When leaving Mexico there is a Departure Tax of approximately $17 (check with your travel agent or airline to see if the departure tax has been included in your ticket price.) Children under 2 years are exempt. When shopping, keep receipts for all your purchases especially if you exceed your limit. Upon reentering your country be ready to show customs officials these receipts. If you feel a duty is incorrect or object to the way your clearance was handled, note the inspector's badge number and ask to see a supervisor. If the problem isn't resolved, write to the appropriate authorities, beginning with the port director at your point of entry.
Canadians who have been out of the country for more than 7 days may bring home up to $500 CDN worth of goods duty-free. If you have been away less than 7 days but more than 48 hours, the duty-free allowance drops to $200 CDN; if your trip lasts 24-48 hours, the allowance is $50 CDN. You may not pool allowances with family members. You may send an unlimited number of gifts worth up to $60 CDN each duty-free to Canada. Label the package “unsolicited gift – value under $60”. Alcohol and tobacco can’t be mailed but can be included in the 7-day and 48-hour exemptions but not in the 24-hour exemption. If you meet the age requirements of the province or territory through which you reenter Canada, you may bring in, duty-free, 1.14 liters (40 imperial ounces) of wine or liquor and 24 12-ounce cans or bottles of beer or ale. If you are 16 or older you may bring in, duty-free, 200 cigarettes and 50 cigars. Check ahead of time with Revenue Canada or the Department of Agriculture for policies regarding meat products, seeds, plants, and fruits. For more information contact: Revenue Canada. 2265 St. Laurent Blvd., Ottawa, Ontario, K1G 4K3. Tel. 613-993-0534 or 800- 461-9999 (Canada only). Fax: 613-957-8911. Webpage: www.ccra-adrc.gc.ca.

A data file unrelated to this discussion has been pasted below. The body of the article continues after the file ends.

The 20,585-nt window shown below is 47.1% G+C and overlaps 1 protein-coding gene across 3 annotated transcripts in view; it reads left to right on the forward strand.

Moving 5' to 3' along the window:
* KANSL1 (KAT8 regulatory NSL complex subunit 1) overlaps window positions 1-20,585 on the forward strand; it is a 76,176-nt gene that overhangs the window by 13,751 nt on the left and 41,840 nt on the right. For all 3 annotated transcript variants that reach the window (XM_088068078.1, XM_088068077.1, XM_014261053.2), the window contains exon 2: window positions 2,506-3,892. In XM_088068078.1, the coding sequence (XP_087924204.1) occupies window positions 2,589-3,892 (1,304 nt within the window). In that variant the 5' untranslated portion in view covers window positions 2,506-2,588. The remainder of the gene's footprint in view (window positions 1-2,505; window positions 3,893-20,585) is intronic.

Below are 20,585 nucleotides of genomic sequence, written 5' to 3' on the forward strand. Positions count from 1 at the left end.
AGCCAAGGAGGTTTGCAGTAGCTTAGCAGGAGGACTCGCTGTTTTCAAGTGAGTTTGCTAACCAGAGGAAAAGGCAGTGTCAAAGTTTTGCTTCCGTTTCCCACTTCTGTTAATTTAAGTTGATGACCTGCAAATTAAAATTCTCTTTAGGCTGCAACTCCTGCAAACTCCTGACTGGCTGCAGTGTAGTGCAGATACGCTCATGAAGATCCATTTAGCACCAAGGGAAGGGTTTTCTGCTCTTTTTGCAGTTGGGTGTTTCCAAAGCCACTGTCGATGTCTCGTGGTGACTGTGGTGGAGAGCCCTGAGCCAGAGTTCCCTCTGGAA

U.S. residents who have been out of the country for at least 48 hours may bring home $400 of foreign goods, duty free but only if they have not used the $400 allowance or any part of it in the past 30 days. Those 21 and older may bring back 1 liter of alcohol duty-free. Any resident (regardless of age) can bring back 200 cigarettes and 100 non-Cuban cigars. Antiques, which the U.S. Customs Service defines as objects more than 100 years old, enter duty-free, as do original works of art done entirely by hand, including paintings, drawings, and sculptures. It is illegal to bring tortoiseshell into the United States and there are also restrictions regarding black coral. If you do buy black coral, you must present a certificate that shows it was purchased from a recognized dealer. You may also send packages home duty-free: up to $200 worth of goods for personal use, with a limit of one parcel per addressee per day. This does not include alcohol, tobacco products or perfume worth more than $5. Be sure to label the package “personal use” and attach a list of its contents and their retail value. Do not label the package “unsolicited gift” or your duty-free exemption will drop to $100. Mailed items do not affect your duty-free allowance on your return. For more information contact: U.S. Customs Service. 1300 Pennsylvania Ave. NW, Washington, DC, 20229. Tel: 202-354-1000.
Webpage: www.customs.gov or